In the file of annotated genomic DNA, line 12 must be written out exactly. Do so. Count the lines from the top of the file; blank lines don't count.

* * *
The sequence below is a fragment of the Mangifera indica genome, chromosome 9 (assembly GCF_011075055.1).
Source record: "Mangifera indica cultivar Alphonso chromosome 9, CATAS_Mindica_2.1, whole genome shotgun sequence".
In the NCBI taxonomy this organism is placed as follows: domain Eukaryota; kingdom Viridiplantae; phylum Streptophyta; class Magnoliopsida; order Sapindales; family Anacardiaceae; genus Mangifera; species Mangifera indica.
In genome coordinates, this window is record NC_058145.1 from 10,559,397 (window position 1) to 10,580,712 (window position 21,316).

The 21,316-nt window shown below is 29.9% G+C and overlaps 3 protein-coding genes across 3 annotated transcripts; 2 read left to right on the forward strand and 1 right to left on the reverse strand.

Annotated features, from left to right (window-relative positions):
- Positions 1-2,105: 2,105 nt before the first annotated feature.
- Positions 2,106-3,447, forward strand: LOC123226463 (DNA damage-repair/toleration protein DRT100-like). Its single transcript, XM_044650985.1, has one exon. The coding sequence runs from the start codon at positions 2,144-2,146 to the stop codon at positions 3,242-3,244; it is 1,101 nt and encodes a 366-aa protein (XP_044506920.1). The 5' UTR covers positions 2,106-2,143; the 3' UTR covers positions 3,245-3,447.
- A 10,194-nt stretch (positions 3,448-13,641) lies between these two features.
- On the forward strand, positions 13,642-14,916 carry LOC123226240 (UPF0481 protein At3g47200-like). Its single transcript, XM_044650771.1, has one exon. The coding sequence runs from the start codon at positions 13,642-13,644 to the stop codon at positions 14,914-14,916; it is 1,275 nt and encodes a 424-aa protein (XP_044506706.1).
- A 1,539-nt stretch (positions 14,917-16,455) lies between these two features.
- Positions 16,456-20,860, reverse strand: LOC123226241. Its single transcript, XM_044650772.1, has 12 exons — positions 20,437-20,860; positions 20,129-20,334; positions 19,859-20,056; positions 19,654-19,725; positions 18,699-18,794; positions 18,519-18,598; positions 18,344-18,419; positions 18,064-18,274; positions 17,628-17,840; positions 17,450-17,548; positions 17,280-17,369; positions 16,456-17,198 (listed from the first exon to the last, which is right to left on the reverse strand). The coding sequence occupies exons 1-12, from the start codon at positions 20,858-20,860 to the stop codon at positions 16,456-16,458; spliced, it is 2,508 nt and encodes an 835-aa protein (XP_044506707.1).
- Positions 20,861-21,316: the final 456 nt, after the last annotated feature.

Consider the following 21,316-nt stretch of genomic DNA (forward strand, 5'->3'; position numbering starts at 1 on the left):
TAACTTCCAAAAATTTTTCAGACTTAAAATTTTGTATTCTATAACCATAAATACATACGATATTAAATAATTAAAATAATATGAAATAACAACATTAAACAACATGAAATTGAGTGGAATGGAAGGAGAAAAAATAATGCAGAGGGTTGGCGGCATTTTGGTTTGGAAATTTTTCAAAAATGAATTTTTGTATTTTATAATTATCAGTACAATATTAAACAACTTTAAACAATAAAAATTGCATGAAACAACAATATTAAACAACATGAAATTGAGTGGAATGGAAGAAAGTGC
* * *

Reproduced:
- Positions 16,456-20,860, reverse strand: LOC123226241. Its single transcript, XM_044650772.1, has 12 exons — positions 20,437-20,860; positions 20,129-20,334; positions 19,859-20,056; positions 19,654-19,725; positions 18,699-18,794; positions 18,519-18,598; positions 18,344-18,419; positions 18,064-18,274; positions 17,628-17,840; positions 17,450-17,548; positions 17,280-17,369; positions 16,456-17,198 (listed from the first exon to the last, which is right to left on the reverse strand). The coding sequence occupies exons 1-12, from the start codon at positions 20,858-20,860 to the stop codon at positions 16,456-16,458; spliced, it is 2,508 nt and encodes an 835-aa protein (XP_044506707.1).